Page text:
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Dave Gray
10-07-2018, 04:59 PM
We have had Sophie, our Great Pyrenees, for two months now. She has some quirks we need to work on and one that has me scratching my head.

She seems fine meeting someone, happy to meet them. She sniffs the hand, gets petted, then she backs away and may bark. Doesn't happen with everyone.

Anyone have an idea on how to handle this? And why the server rotates an image?

lupussonic
10-07-2018, 05:07 PM
More background please..is she from another owner? She doesn't look 4 months old so probably not yours from 8 weeks as a puppy.

She may be jealous of a visitors presence? Reassure her when greeting, and let her know her barking is not welcome with low tones in your voice / request for her to go to her bed if she persists.

The site has issues scrubbing meta-data from your phone. Rinse in an image program..ie open, save as same, then post.

earling2
10-07-2018, 05:19 PM
More background please..is she from another owner? She doesn't look 4 months old so probably not yours from 8 weeks as a puppy.

She may be jealous of a visitors presence? Reassure her when greeting, and let her know her barking is not welcome with low tones in your voice / request for her to go to her bed if she persists.

The site has issues scrubbing meta-data from your phone. Rinse in an image program..ie open, save as same, then post.

They're not really pet dogs are they? Bred to protect sheep and kill wolves? If so, could that have something to do with it?

Breakaway
10-07-2018, 06:02 PM
Maybe she smells/ senses something on the visitor she doesn't like. A cat; another dog; fear; etc.

Kevin


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Frost
10-07-2018, 06:02 PM
I'm seeing more and more of these dogs on the farms around me. Great looking and a little goofy like Labs and Newfies. But, make no mistake that they are bred to protect farm animals and their owners. Last week I was bicycling on a rural road and suddenly there was a Great Pyrennees at my side. No notice, no barking as he/she approached. She forced me to cross the road into the oncoming lane. Thanks that there were no cars oncoming, or from behind. I yelled the standard "Go Home, Bad Dog", but it was at my heel growling for a good quarter mile plus. I could vaguely hear the owner yelling for it to come back. Finally let me go and backed off.

So, nice animals but seem a little over protective. Please keep her fenced or tied as we walkers/runners/cyclists do have the right to wander back roads. Good luck with training. They seem like great animals. Whenever I see one lying contently in a field with sheep, or even chickens, I'm struck by the loyalty they have. They spend nights at a time alone with other animals doing what comes naturally. Not so sure this translates to being good to people without training. They sure are lovable looking.

Best wishes.

Dave Gray
10-07-2018, 06:38 PM
Sophie is 4. She originally came from Bainbridge Island. I am fully aware that they are protectors. The rescue society we adopter her from insists on yards with 6 foot fences (at a minimum - the place we got her is out in Amboy and the woman who runs the society was telling us about a male who jumped a 6 foot fence).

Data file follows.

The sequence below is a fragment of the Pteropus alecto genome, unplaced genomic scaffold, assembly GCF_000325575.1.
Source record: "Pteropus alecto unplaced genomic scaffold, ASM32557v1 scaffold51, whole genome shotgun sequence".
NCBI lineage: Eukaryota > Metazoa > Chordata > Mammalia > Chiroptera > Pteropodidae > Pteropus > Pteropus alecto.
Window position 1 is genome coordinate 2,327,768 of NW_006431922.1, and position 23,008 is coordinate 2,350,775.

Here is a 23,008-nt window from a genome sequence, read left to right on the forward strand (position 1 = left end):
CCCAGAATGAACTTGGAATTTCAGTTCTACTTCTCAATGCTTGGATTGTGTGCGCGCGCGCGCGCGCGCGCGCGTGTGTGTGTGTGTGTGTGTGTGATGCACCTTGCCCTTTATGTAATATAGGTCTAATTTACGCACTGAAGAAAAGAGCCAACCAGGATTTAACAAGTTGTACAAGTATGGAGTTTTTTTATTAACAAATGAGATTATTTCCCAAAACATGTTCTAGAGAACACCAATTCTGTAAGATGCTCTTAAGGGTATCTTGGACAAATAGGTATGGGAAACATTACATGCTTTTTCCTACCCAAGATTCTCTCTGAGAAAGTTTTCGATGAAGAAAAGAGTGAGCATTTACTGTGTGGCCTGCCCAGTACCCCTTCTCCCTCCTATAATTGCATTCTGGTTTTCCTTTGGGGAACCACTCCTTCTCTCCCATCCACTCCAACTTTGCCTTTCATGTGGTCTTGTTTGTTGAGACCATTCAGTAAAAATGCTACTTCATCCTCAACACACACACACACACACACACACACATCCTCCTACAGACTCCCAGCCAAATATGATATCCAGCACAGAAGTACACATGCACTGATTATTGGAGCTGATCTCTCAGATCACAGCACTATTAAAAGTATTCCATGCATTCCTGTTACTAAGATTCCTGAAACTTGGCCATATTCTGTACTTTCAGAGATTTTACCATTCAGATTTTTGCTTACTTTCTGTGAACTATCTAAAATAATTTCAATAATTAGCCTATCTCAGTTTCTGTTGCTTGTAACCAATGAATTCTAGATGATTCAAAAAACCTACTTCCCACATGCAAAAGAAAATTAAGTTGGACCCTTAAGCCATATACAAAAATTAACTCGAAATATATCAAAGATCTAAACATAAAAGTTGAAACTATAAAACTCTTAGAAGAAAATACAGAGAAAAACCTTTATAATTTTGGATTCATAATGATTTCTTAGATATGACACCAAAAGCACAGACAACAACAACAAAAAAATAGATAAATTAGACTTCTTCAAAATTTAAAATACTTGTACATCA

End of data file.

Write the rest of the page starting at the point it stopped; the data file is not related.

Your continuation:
The motto I have seen at a few sites is a "Pyr off leash is a disa-Pyr".

She does a great job protecting us from squirrels and crows and went a bit wild when a coyote ran down the road at us during our early AM walk once. The behavior I am referring to, though, doesn't seem to be protective of us, her owners, but something seems to trigger her suspicions and she backs off.

Paul Pless
10-07-2018, 07:25 PM
And why the server rotates an image?first the easy part, if you take a photo in portrait mode with your cell phone or tablet the woodenboat forum server will rotate it 90 degrees for some unknown reason

if you take it in landscape mode it'll post just fine. . .

Paul Pless
10-07-2018, 07:34 PM
As for your dog's behavior, I'd have to hear the bark and see the rest of the dog's body language to know for sure; but it seems like you're indicating 'wariness' towards some visitors. Its pretty natural among the 'protective' breeds; actually pretty natural among all dogs, just some dogs have more drive in that particular behavior than others. Sometimes she may be reacting to signals that the visitors are giving off. Sometimes, and this is important, she may be reacting to signals that you are giving off, either consciously or unconsciously. Time of day may matter; i.e. what part of her routine is being interrupted by visitors. The weather also, especially a falling barometer may affect her behavior.

There's two main methods of behavior modification. One is obedience training and training her specifically to modify her behavior when introduced to strangers. You can have her sit or down and stay and wait for you to 'release' her before being introduced to the stranger and always use the same language when she greets somebody 'new'. The other thing is 'socialization'. Take her out and introduce to lots of people and sights and sounds that she is unfamiliar with. Get her on neutral territory, some place that's away from her home.

Parks, shopping mall parking lots, especially if they have parks as part their development, pets stores, Lowes and Home Depot, BassPro, Cabelas, etc etc all allow dogs. Outdoor sidewalk cafes, bistros, coffeeshops, and beer gardens are all good places to work on socialization exercises.